Davitian has been an actor, comedian, producer, and a restaurant owner. However, on what achievement makes him the most proud — his granddaughter, Talia. “Talia just turned 3 and she is the light of my life,” Davitian said. “I spent the last two years, three days a week with that girl, and I’ve enjoyed every second of it.”
On what is next in the life of Ken Davitian, he describes his numerous pilots in development. “I have four pilots, I started six years ago with a pilot called ‘Popo Papa.’ The show is about how an Armenian father goes to live with his daughter and her African-American husband,” Davitian said. “The next pilot is called ‘Ass and Garcia.’ My character is Boris Asatoryan, a captain of the Russian police in Moscow who goes to Las Vegas to track down his daughter, and meets Natasha Garcia, a member of the military police. The third pilot is called ‘Assbasator,’ where I am the illegitimate son of Gorbachev and I have his birthmark on my butt. I am the Russian Ambassador to the United States and I have a great time partying and having fun until a hardass new American President comes along. My fourth pilot will be a story on how my character, Al, an older Armenian man, dates a transgender woman and invites her into his Armenian home, where Al teaches her Armenian values and his girlfriend teaches him the ideas of the LGBT movement.”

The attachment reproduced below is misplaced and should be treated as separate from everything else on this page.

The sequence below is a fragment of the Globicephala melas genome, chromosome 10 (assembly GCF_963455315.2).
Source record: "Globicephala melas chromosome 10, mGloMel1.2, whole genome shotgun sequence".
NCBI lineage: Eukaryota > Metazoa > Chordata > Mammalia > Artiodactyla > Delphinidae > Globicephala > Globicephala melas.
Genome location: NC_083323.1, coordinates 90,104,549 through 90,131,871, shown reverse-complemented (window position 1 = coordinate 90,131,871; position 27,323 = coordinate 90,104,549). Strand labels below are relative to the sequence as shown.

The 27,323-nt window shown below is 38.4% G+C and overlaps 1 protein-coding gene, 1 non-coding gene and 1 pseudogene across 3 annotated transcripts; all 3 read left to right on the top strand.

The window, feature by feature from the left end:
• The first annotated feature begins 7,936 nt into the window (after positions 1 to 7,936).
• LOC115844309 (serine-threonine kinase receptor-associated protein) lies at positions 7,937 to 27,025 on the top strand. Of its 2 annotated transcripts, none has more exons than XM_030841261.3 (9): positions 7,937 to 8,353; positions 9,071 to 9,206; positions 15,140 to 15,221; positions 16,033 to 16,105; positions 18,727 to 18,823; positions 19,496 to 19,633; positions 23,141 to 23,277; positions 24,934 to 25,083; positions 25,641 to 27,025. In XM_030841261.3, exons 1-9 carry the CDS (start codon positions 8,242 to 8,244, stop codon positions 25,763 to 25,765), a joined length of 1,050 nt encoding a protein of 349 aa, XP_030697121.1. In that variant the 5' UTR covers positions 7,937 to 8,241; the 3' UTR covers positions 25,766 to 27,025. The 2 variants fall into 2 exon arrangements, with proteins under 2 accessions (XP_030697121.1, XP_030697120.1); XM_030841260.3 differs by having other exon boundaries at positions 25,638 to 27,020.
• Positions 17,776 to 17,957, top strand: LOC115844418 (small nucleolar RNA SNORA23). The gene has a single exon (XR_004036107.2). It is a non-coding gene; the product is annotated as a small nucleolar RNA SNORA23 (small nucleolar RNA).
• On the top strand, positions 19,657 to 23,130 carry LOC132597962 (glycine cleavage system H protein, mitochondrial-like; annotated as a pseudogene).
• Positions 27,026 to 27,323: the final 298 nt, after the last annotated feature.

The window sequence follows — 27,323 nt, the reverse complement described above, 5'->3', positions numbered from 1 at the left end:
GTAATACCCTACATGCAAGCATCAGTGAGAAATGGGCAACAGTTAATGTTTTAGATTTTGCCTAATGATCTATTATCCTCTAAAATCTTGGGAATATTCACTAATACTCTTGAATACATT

The veteran actor has guest starred in many movies and TV shows, including “The Closer,” “Boston Legal” and “Mind of Mencia,” among many others. He is also working on many TV series and movies, including “Stupid Cupid,” “African Mystique” and “The Wicket Path.”